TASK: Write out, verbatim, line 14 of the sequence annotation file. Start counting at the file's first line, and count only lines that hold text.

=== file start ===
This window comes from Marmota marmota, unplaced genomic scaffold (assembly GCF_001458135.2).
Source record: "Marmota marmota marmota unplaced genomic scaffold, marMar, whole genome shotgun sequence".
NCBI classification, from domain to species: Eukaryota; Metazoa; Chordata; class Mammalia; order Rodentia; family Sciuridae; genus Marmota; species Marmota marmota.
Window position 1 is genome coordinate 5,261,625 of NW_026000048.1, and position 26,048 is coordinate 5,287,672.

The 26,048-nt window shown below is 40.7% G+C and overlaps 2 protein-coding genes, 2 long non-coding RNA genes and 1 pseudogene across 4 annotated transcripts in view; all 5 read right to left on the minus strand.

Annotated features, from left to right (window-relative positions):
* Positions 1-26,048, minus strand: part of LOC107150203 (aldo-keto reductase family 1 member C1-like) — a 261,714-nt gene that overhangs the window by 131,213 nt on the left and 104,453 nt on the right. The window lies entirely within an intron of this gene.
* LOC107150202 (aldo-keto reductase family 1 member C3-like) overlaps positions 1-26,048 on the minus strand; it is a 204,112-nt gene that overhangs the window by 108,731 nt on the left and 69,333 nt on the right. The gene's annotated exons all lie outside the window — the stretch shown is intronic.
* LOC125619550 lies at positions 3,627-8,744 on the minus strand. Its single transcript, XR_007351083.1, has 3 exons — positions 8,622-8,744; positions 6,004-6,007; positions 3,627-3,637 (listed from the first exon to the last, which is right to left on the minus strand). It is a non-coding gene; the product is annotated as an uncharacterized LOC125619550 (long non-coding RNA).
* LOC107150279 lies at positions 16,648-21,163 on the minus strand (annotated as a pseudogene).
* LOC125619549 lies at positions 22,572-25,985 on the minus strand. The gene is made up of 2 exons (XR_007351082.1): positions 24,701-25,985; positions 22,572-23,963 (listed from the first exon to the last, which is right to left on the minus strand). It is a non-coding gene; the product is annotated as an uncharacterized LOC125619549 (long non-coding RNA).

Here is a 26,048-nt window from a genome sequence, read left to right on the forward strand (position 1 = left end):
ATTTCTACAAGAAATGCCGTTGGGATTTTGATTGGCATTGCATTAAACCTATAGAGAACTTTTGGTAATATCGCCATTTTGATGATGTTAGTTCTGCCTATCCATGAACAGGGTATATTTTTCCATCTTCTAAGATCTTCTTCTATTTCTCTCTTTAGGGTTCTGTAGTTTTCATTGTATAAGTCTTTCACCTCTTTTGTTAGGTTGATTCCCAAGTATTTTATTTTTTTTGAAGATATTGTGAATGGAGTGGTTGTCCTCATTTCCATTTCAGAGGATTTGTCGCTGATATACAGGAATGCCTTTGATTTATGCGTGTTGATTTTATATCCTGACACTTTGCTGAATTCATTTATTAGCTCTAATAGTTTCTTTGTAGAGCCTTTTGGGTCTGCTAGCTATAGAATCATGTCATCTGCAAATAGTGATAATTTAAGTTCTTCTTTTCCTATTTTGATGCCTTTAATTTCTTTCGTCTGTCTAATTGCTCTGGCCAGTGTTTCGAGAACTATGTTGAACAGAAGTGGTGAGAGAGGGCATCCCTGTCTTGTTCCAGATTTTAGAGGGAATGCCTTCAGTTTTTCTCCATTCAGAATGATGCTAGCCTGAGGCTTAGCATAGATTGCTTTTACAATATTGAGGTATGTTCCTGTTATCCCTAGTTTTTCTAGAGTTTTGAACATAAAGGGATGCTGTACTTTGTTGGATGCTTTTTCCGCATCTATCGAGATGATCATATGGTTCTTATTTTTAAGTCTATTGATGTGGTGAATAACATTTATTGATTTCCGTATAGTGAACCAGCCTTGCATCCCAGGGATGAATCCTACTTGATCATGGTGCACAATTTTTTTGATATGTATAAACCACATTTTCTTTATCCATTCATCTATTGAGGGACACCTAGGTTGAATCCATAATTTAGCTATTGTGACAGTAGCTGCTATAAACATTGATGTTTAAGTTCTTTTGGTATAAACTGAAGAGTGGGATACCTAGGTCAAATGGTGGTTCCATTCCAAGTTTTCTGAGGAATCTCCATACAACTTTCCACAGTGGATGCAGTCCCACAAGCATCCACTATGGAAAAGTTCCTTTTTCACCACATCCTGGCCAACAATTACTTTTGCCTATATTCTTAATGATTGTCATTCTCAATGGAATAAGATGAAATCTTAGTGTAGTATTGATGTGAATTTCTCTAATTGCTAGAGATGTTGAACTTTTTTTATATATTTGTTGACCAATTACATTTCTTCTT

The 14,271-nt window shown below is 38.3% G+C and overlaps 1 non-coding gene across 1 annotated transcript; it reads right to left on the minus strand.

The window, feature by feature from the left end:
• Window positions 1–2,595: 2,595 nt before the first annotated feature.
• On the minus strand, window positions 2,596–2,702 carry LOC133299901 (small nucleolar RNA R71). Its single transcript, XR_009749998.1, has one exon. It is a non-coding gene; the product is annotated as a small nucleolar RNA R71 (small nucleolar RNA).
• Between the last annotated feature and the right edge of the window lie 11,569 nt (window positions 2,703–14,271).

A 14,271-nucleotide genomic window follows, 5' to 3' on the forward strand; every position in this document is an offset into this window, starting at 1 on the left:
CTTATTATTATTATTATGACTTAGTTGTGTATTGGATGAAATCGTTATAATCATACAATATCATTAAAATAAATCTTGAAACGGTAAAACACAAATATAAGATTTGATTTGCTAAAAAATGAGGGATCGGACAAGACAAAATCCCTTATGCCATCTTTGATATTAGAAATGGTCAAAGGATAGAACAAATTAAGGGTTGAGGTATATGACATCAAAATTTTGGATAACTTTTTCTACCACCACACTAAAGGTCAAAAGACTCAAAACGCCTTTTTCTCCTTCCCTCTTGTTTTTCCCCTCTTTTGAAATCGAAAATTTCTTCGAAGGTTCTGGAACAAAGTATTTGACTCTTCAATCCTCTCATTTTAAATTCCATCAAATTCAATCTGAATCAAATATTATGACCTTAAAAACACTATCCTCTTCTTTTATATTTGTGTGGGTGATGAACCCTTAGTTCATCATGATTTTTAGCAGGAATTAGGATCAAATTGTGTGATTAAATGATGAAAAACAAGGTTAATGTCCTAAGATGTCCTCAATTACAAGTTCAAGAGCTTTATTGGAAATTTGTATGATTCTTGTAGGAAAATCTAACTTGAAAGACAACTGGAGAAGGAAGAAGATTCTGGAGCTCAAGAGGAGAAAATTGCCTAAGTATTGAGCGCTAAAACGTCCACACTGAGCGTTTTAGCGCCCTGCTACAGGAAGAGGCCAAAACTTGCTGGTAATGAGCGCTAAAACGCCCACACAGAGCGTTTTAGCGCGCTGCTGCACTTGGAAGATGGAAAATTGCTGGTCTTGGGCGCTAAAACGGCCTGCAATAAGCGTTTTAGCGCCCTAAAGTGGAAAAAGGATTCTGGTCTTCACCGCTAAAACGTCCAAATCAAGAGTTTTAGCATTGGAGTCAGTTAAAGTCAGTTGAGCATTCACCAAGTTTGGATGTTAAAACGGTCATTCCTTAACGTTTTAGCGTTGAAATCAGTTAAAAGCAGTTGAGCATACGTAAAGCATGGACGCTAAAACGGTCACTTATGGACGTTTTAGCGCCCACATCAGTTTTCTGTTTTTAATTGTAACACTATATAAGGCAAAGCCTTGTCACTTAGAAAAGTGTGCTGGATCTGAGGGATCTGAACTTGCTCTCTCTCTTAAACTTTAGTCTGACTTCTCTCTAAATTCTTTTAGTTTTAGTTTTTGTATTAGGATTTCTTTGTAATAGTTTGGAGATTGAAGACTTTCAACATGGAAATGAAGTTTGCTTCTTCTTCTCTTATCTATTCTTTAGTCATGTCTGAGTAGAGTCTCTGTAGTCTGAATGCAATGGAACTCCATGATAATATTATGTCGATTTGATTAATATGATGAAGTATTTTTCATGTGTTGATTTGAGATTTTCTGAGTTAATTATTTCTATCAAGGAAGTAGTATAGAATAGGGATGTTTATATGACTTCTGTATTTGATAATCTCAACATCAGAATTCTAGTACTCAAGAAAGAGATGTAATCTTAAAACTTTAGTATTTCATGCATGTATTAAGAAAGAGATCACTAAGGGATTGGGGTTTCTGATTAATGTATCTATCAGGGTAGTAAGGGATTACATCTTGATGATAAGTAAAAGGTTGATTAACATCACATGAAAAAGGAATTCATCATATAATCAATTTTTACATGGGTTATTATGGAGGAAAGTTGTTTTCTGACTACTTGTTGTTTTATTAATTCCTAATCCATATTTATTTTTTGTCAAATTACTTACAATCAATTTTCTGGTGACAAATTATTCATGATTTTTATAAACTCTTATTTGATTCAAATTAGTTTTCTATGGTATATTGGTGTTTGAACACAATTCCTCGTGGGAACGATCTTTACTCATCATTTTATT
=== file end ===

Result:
The 14,271-nt window shown below is 38.3% G+C and overlaps 1 non-coding gene across 1 annotated transcript; it reads right to left on the minus strand.